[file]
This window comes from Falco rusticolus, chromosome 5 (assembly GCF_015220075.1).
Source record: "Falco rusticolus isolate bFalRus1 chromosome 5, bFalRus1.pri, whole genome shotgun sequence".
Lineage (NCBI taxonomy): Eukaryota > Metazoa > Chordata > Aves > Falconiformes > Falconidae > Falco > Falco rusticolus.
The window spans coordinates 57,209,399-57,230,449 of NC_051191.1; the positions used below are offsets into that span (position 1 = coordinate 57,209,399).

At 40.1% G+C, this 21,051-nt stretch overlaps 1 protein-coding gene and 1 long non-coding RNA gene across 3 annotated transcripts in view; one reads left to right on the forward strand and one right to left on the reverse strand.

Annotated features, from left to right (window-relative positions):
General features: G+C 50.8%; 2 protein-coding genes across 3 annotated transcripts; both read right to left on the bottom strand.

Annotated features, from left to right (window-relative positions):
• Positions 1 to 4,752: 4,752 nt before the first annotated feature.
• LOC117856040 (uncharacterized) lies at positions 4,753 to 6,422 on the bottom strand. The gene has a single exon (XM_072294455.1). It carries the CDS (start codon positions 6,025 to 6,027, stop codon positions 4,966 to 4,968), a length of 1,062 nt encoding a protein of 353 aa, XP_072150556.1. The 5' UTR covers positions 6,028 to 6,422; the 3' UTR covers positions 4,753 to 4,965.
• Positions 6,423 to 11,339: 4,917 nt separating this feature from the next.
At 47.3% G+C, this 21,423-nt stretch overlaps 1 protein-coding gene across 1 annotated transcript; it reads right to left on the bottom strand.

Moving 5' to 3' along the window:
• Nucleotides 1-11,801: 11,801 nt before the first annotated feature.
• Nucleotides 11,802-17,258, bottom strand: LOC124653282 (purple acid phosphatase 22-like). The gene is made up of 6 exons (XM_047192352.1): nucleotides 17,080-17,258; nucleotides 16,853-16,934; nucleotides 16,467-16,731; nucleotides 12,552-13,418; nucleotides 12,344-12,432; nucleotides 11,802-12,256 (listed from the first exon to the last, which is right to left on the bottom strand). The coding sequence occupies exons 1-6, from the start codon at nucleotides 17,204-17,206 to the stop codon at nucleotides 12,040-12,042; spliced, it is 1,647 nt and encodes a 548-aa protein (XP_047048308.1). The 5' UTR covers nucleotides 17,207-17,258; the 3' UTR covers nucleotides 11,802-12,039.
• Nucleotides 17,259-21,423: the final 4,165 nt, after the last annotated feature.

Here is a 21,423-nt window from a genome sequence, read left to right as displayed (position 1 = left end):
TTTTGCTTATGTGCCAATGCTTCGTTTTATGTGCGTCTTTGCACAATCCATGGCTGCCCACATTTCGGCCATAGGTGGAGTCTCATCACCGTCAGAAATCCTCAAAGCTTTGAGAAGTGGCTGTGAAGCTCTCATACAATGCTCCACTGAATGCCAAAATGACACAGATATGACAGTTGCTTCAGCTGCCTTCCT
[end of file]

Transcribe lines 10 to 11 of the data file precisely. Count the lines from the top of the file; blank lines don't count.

• LOC117856040 (uncharacterized) lies at positions 4,753 to 6,422 on the bottom strand. The gene has a single exon (XM_072294455.1). It carries the CDS (start codon positions 6,025 to 6,027, stop codon positions 4,966 to 4,968), a length of 1,062 nt encoding a protein of 353 aa, XP_072150556.1. The 5' UTR covers positions 6,028 to 6,422; the 3' UTR covers positions 4,753 to 4,965.
• Positions 6,423 to 11,339: 4,917 nt separating this feature from the next.